More Comfortable: Needles aren't for everyone. Many people with diabetes find injections to be uncomfortable or painful, which can make it difficult to manage their diabetes. Inhaled insulin can improve their quality of life by eliminating the need for injections.

Inhaled insulin might also be an easier to administer option for individuals with certain types of disabilities.


What are potential disadvantages of inhaled insulin?

Limited Brand Options: Currently, there is only one type of inhaled insulin available on the market, Afrezza. This means that people with diabetes may not have the same level of choice and flexibility as they do with injectable insulin.

Limited Dosing Options: Unlike other options, inhalable insulins come in specific doses. Currently, inhalable insulin is available in 4-, 8- and 12-unit color-coded cartridges. If needed, the user can mix and match cartridges to meet their prescribed dose.

Cost: Inhaled insulin may be more expensive than injectable insulin, which can be a barrier for some people. Insurance coverage may vary, so it's important to check with your insurance provider to see if inhaled insulin is covered.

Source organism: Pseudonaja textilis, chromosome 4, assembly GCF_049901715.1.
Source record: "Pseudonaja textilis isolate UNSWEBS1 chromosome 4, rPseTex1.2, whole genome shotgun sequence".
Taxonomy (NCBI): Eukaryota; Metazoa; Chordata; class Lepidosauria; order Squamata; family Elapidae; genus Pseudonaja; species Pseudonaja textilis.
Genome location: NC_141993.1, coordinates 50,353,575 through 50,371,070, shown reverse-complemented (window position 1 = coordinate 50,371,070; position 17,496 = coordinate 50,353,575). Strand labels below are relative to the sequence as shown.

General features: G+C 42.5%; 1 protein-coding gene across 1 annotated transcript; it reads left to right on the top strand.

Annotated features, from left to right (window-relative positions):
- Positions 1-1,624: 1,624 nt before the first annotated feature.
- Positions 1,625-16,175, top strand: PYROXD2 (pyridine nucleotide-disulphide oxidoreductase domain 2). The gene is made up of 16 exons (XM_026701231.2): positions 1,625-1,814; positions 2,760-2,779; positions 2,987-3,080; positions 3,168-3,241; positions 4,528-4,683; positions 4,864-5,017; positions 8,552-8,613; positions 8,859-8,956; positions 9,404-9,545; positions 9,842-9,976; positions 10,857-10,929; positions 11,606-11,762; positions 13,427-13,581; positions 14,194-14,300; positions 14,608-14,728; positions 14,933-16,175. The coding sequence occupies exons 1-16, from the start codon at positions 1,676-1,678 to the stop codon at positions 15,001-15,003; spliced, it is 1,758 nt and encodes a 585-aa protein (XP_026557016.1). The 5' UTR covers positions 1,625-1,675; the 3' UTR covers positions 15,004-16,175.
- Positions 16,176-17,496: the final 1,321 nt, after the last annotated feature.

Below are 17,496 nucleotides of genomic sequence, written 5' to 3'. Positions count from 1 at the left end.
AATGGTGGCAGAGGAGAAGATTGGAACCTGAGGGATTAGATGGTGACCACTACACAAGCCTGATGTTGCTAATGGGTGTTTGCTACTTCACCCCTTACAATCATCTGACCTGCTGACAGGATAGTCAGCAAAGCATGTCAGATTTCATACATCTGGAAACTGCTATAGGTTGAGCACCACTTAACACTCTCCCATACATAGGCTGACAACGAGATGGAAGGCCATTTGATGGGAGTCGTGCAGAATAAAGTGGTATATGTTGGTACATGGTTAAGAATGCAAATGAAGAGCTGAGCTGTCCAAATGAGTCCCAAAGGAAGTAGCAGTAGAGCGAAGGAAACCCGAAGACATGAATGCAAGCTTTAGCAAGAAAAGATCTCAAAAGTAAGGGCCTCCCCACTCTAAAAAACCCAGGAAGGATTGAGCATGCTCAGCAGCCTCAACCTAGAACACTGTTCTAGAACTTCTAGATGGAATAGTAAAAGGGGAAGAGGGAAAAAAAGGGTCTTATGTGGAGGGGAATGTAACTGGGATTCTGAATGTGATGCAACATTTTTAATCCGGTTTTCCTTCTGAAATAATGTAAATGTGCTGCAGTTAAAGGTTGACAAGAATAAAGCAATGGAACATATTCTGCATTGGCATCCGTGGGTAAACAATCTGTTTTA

However, there are typically manufacturer provided affordability programs available that can lower the costs for individuals. At the time of publishing this article, with the Afrezza Savings Card, eligible commercially insured patients may pay as little as $35 per month (exceptions apply, of course). See danatech's Afrezza product page for current offers.

Side Effects: Like all insulins, there might be side effects. Inhaled insulin can cause side effects such as hypoglycemia, coughing, sore throat and shortness of breath. These last three side effects are generally mild, but they can be more severe in some people.


Who is a candidate for inhaled insulin?

Many factors go into choosing the right insulin delivery device for the individual. Inhaled insulin may be a good option for people who:

  • Are injection or needle averse
  • Want a more convenient, less invasive insulin delivery method
  • Want to control their blood sugar levels quickly after meals
  • Are looking for an insulin to use around physical activity
  • Have Type 1 or Type 2 diabetes
  • Are 18 or older (inhaled insulin it not yet approved for juvenile use)